Like the quotes you read below? They’re cut out of a big, beautiful, spacious weekly e-letter I get from Halifax Roshi‘s Upaya Zen Center. Subscribe to their newsletter—it’s the best, most elegant, fun one to read I get…and I get a lot of e-newsletters, including my own, Treehugger’s, Grist’s, Huffington Post, Coolhunting…etc.
As a master of Zen archery, Roshi Kobun Chino was asked by Roshi Joan years ago to teach a course at the Esalen Institute in Big Sur, California. He prepared himself while standing on a beautiful grassy area on the edge of a cliff overlooking the Pacific Ocean. Kobun then took his bow, notched the arrow, and shot. The arrow sailed high over the cliff, and plunged into the ocean far below. Bowing, Kobun then took questions from the onlookers. One young man asked him: Roshi, I thought Zen archery involved a target. And Roshi Kobun replied: Target everywhere!!!!
“Life shrinks or expands in proportion to one’s courage.”
— Anais Nin
“We must learn to live together as brothers or perish together as fools.”
— Martin Luther King Jr.
If you desire to gaze out over wide vistas, you do well to climb up to a high spot. But if you wish to gaze into the human heart, you must climb down and look from a low place.
— Soko Morinaga
Zen practice is a way of using your mind, living your life and doing it with other people.
— Gary Snyder
In silence, words are forgotten.
In utter clarity, things appear.
— Master Hung-chi Chen-chueh (1091-1157)
Then I ask you answer. When I do not you do not.
What is there then on your heart, O Lord Bodhidharma?
And what is it, the heart?
It is the sound of the pine breeze in the ink painting.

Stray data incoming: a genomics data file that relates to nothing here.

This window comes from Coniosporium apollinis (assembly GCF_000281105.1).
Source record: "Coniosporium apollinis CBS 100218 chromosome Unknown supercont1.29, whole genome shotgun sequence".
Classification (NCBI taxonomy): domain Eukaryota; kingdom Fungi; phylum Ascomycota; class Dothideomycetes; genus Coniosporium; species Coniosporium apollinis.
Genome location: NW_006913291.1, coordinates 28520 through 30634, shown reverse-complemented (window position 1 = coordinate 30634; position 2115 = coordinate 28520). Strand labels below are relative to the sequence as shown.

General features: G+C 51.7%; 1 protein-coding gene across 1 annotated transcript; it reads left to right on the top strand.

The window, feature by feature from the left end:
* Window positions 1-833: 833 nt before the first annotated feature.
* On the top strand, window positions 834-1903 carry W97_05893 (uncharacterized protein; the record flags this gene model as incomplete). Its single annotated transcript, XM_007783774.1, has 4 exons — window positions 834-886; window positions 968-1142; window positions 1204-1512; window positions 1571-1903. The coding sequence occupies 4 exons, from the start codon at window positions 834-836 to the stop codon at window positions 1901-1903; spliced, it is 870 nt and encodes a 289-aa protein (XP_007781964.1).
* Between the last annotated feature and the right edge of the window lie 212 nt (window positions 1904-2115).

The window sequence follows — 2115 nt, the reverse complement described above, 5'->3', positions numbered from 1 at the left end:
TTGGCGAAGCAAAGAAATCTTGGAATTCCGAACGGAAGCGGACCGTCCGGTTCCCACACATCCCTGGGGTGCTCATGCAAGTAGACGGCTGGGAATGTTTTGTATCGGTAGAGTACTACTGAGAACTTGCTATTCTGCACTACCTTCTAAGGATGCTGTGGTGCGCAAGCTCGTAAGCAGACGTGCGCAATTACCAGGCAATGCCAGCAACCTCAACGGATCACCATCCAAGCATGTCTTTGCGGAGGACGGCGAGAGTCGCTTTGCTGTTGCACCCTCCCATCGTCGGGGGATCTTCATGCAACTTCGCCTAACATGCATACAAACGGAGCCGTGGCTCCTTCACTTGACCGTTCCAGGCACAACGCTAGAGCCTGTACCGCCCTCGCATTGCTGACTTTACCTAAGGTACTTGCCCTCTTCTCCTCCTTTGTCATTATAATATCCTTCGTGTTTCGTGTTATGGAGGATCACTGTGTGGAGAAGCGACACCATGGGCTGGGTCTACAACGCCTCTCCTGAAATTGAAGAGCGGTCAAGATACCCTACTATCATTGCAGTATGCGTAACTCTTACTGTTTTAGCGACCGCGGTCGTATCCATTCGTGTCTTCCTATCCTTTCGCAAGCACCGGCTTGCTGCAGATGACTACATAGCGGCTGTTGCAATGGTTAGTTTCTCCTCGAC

Each of us literally chooses, by his way of attending to things, what sort of
universe he shall appear to himself to inhabit.
— William James (1842–1910)
In 1967, Dr. Martin Luther King, Jr. called for the forming of “The International Association for the Advancement of Creative Maladjustment:”
“Every academic discipline has its technical nomenclature. You who are in the field of psychology have given us a great word. It is the word maladjusted…But…there are some things in our society, some things in our world, to which we should never be adjusted. There are some things concerning which we must always be maladjusted if we are to be people of good will. We must never adjust ourselves to racial discrimination and racial segregation. We must never adjust ourselves to religious bigotry. We must never adjust ourselves to economic conditions that take necessities from the many to give luxuries to the few. We must never adjust ourselves to the madness of militarism, and the self-defeating effects of physical violence.”
The range of what we think and do is limited by what we fail to notice.
— RD Laing
“We can make our minds so like still water
that beings gather about us to see their own images,
and so live for a moment with a clearer,
perhaps even with a fiercer life
because of our silence.”
— William Butler Yeats
… when the monk is percipient of himself here, then from there to there, step by step, he touches the peak of perception. As he remains at the peak of perception, the thought occurs to him, ‘Thinking is bad for me. Not thinking is better for me. If I were to think and will, this perception of mine would cease, and a grosser perception would appear. What if I were neither to think nor to will?’ So he neither thinks nor wills, and as he is neither thinking nor willing, that perception ceases and another, grosser perception does not appear. He touches cessation.
— The Buddha, Potthapada Sutta, DN 9, trans. Thanissaro
Nothing is left behind,
Nothing stays with us.
Bright and empty,
The mind shines by itself.
— Seng Can, third patriarch of Chan, Xin Shin Ming, trans. Lombardo
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